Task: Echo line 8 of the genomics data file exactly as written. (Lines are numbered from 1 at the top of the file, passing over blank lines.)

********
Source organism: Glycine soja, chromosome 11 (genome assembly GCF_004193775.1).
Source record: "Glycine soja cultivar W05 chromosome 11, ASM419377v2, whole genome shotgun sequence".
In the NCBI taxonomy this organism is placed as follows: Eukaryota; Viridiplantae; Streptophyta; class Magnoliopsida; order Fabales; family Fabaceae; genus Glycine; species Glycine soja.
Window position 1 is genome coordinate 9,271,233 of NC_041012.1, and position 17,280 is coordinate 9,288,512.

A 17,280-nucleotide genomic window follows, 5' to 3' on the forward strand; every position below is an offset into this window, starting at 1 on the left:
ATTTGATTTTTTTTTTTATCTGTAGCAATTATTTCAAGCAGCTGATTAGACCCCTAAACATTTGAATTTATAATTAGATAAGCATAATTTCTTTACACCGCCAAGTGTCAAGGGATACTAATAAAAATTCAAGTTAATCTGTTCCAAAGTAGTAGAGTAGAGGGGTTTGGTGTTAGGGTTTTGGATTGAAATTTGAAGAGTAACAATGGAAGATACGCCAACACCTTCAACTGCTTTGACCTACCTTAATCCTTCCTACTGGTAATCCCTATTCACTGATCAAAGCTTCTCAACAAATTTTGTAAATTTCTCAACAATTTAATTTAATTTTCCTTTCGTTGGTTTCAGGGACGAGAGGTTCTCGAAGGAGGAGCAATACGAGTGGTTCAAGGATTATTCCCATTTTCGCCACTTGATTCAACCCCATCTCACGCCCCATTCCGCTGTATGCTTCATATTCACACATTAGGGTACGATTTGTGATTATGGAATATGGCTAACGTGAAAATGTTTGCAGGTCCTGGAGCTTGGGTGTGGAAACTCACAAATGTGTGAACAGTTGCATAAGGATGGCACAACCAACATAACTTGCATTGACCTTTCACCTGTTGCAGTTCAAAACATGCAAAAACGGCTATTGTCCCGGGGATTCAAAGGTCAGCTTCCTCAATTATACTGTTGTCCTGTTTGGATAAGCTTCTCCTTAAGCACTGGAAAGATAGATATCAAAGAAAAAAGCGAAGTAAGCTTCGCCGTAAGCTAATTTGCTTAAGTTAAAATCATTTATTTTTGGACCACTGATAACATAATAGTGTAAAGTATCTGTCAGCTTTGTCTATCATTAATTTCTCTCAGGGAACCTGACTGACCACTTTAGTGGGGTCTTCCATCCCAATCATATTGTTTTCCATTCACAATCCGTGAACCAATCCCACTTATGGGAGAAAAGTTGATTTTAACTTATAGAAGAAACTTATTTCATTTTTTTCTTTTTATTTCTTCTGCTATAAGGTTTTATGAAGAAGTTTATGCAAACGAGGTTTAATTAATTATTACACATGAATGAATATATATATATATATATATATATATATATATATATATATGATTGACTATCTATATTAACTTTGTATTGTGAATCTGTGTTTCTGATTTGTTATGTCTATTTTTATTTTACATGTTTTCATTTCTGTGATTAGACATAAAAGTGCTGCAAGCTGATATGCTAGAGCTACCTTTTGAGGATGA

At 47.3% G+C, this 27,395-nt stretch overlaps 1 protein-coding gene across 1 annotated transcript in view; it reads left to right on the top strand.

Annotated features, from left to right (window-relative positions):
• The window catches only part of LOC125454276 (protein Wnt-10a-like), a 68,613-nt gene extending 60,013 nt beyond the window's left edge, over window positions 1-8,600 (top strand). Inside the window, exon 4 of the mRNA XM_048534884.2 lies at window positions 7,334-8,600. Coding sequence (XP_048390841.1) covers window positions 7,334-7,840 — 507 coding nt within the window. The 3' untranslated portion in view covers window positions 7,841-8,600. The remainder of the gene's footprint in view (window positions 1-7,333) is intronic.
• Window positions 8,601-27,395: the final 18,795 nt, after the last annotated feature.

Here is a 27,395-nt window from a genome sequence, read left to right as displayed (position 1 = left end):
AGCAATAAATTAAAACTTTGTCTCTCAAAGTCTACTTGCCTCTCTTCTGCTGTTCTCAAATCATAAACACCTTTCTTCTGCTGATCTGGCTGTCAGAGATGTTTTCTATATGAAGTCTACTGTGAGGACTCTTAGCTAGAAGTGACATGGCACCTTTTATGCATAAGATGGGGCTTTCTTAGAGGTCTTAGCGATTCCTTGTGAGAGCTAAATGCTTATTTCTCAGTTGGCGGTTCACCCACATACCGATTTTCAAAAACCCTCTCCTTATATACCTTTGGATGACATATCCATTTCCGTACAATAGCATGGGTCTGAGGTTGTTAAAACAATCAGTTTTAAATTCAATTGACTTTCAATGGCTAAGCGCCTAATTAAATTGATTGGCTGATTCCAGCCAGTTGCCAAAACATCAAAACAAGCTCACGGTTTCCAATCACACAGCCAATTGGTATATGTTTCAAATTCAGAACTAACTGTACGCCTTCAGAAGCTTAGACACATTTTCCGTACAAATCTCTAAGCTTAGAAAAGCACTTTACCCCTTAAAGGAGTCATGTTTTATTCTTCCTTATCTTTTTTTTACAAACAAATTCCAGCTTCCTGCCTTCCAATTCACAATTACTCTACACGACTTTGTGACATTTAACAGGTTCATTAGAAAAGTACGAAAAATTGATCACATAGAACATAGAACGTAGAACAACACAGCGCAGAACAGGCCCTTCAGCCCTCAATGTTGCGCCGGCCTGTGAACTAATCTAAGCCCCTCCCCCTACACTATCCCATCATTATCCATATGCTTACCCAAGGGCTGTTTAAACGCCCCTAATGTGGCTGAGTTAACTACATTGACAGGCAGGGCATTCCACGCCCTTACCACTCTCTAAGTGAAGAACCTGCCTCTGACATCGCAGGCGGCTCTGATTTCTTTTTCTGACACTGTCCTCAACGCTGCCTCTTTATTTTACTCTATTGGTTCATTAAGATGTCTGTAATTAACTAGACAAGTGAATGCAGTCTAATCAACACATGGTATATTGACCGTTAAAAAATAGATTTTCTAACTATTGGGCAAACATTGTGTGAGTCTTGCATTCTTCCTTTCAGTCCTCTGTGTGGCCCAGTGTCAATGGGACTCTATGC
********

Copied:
Annotated features, from left to right (window-relative positions):